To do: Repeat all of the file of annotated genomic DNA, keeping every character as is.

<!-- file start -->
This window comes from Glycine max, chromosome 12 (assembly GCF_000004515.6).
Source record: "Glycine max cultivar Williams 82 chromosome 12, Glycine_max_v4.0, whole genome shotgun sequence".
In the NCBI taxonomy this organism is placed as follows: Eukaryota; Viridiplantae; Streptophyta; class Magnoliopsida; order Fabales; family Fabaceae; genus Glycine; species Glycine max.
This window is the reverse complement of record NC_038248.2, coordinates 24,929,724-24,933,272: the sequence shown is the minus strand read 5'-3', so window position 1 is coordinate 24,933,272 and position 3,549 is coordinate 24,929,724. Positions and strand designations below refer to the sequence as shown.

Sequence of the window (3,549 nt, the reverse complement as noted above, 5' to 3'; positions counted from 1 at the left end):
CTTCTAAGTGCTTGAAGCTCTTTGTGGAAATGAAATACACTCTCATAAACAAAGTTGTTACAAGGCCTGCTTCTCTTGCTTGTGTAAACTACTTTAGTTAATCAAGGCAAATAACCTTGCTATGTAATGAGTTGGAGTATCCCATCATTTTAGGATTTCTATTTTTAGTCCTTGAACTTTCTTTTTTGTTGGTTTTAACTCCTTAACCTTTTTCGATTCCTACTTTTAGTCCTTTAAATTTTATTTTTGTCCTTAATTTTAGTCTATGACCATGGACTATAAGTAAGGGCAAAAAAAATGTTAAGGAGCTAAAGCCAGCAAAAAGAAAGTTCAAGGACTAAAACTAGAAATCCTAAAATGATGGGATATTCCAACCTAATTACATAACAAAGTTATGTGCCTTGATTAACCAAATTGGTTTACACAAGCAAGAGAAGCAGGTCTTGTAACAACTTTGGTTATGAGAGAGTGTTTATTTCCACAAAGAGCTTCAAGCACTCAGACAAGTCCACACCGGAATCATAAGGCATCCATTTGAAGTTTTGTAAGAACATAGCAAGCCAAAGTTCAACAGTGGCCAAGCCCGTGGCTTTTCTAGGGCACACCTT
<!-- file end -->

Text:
This window comes from Glycine max, chromosome 12 (assembly GCF_000004515.6).
Source record: "Glycine max cultivar Williams 82 chromosome 12, Glycine_max_v4.0, whole genome shotgun sequence".
In the NCBI taxonomy this organism is placed as follows: Eukaryota; Viridiplantae; Streptophyta; class Magnoliopsida; order Fabales; family Fabaceae; genus Glycine; species Glycine max.
This window is the reverse complement of record NC_038248.2, coordinates 24,929,724-24,933,272: the sequence shown is the minus strand read 5'-3', so window position 1 is coordinate 24,933,272 and position 3,549 is coordinate 24,929,724. Positions and strand designations below refer to the sequence as shown.

Sequence of the window (3,549 nt, the reverse complement as noted above, 5' to 3'; positions counted from 1 at the left end):
CTTCTAAGTGCTTGAAGCTCTTTGTGGAAATGAAATACACTCTCATAAACAAAGTTGTTACAAGGCCTGCTTCTCTTGCTTGTGTAAACTACTTTAGTTAATCAAGGCAAATAACCTTGCTATGTAATGAGTTGGAGTATCCCATCATTTTAGGATTTCTATTTTTAGTCCTTGAACTTTCTTTTTTGTTGGTTTTAACTCCTTAACCTTTTTCGATTCCTACTTTTAGTCCTTTAAATTTTATTTTTGTCCTTAATTTTAGTCTATGACCATGGACTATAAGTAAGGGCAAAAAAAATGTTAAGGAGCTAAAGCCAGCAAAAAGAAAGTTCAAGGACTAAAACTAGAAATCCTAAAATGATGGGATATTCCAACCTAATTACATAACAAAGTTATGTGCCTTGATTAACCAAATTGGTTTACACAAGCAAGAGAAGCAGGTCTTGTAACAACTTTGGTTATGAGAGAGTGTTTATTTCCACAAAGAGCTTCAAGCACTCAGACAAGTCCACACCGGAATCATAAGGCATCCATTTGAAGTTTTGTAAGAACATAGCAAGCCAAAGTTCAACAGTGGCCAAGCCCGTGGCTTTTCTAGGGCACACCTT